In a first, researchers identify reddish coloring in an ancient fossil mouse

X-rays reveal an extinct mouse was dressed in brown to reddish fur on its back and sides and had a tiny white tummy.

Researchers have for the first time detected chemical traces of red pigment in an ancient fossil – an exceptionally well-preserved mouse, not unlike today’s field mice, that roamed the fields of what is now the German village of Willershausen around 3 million years ago.
The study revealed that the extinct creature, affectionately nicknamed “mighty mouse” by the authors, was dressed in brown to reddish fur on its back and sides and had a tiny white tummy. The results were published today inNature Communications.
The international collaboration, led by researchers at the University of Manchester in the U.K., used X-ray spectroscopy and multiple imaging techniques to detect the delicate chemical signature of pigments in this long-extinct mouse.

>Read more on the SSRL at SLAC Lab website

Image: In this image showing the fossil chemistry of an ancient mouse, blue represents calcium in the bones, green is the element zinc which has been shown to be important in the biochemistry of red pigment and red is a particular type of organic sulfur. This type of sulfur is enriched in red pigment. When combined, regions rich in both zinc and sulfur appear yellow on this image, showing that the fur on this animal was rich in the chemical compounds that are most probably derived from the original red pigments produced by the mouse. (10.1038/s41467-019-10087-2)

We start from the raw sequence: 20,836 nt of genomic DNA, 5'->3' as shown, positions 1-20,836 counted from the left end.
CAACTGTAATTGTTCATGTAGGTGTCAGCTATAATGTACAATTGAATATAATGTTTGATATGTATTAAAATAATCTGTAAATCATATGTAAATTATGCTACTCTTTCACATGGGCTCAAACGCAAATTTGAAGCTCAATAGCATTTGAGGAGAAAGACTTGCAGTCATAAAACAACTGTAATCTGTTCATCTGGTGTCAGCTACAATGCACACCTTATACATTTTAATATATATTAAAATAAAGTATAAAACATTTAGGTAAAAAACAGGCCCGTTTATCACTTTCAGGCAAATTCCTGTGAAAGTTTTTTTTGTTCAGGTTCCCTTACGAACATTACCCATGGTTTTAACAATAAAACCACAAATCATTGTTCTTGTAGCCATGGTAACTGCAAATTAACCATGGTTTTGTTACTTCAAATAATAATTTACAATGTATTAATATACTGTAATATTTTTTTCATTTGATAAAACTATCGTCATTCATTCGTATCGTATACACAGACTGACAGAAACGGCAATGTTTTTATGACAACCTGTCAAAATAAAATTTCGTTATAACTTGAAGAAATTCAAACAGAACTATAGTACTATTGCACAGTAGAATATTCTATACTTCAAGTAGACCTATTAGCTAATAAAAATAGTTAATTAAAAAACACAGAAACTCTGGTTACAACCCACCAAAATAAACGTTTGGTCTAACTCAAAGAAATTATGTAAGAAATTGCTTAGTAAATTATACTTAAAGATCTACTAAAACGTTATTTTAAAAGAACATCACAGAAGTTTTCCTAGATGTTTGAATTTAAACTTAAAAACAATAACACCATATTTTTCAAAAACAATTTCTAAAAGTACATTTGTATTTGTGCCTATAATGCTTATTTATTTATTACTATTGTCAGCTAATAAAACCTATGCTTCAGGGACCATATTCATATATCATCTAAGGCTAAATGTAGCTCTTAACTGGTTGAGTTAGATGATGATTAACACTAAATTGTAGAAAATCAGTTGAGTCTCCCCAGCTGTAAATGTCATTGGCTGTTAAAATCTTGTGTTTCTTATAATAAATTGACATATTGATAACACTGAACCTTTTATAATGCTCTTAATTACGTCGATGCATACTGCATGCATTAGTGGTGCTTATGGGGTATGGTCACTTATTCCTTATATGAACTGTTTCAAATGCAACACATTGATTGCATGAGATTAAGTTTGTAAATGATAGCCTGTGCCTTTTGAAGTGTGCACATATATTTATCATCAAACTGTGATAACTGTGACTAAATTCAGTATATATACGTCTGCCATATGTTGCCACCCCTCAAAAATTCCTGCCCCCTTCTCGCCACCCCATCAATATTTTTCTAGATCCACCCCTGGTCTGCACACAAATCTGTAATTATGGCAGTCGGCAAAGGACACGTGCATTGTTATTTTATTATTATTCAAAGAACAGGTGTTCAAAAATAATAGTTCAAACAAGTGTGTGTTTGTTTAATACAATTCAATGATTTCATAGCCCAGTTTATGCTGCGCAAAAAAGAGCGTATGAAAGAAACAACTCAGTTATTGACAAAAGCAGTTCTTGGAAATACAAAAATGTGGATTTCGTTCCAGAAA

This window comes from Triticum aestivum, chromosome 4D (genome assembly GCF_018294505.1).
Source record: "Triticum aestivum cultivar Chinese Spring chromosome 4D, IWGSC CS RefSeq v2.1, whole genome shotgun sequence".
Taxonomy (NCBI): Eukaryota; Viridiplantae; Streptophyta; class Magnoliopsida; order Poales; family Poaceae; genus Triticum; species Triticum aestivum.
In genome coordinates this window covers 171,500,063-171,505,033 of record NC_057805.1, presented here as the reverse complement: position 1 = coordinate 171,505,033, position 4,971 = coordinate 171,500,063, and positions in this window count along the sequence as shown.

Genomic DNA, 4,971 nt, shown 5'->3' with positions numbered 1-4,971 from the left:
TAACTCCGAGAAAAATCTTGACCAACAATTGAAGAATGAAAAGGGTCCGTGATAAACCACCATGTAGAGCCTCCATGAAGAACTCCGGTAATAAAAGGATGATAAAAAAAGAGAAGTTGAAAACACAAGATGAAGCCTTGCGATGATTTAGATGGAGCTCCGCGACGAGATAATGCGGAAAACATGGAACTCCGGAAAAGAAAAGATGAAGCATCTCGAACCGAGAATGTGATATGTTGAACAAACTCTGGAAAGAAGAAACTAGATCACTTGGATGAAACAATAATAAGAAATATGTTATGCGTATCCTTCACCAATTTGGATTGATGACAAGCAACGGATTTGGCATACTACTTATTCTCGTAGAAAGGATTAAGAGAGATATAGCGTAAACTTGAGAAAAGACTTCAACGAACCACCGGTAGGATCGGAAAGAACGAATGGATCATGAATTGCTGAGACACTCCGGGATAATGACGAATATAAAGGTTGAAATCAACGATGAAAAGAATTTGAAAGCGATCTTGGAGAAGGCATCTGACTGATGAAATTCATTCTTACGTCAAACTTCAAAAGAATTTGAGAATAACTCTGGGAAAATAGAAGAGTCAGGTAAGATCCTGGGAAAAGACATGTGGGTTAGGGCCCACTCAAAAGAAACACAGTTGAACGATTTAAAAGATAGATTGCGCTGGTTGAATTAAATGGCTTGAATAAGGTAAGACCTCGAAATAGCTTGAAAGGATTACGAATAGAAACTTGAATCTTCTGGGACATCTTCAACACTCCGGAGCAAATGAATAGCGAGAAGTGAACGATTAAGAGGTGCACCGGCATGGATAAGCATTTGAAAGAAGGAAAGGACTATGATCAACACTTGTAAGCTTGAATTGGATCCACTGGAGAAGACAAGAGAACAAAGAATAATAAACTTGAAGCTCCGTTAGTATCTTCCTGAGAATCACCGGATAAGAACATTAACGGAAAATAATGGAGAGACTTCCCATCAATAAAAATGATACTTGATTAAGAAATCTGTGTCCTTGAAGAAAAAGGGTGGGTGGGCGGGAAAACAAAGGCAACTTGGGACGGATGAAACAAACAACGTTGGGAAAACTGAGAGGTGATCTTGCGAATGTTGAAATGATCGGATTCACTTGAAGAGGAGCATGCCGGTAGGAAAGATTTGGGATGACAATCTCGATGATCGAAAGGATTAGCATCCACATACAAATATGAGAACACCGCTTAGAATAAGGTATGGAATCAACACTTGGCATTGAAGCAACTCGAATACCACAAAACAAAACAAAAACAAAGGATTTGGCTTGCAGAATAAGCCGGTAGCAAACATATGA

Nanoscale sculpturing leads to unusual packing of nanocubes

Cube-shaped nanoparticles with thick shells of DNA assemble into a never-before-seen 3-D “zigzag” pattern that breaks orientational symmetry; understanding such nanoscale behavior is key to engineering new materials with desired organizations and properties.

From the ancient pyramids to modern buildings, various three-dimensional (3-D) structures have been formed by packing shaped objects together. At the macroscale, the shape of objects is fixed and thus dictates how they can be arranged. For example, bricks attached by mortar retain their elongated rectangular shape. But at the nanoscale, the shape of objects can be modified to some extent when they are coated with organic molecules, such as polymers, surfactants (surface-active agents), and DNA. These molecules essentially create a “soft” shell around otherwise “hard,” or rigid, nano-objects. When the nano-objects pack together, their original shape may not be entirely preserved because the shell is flexible—a kind of nanoscale sculpturing.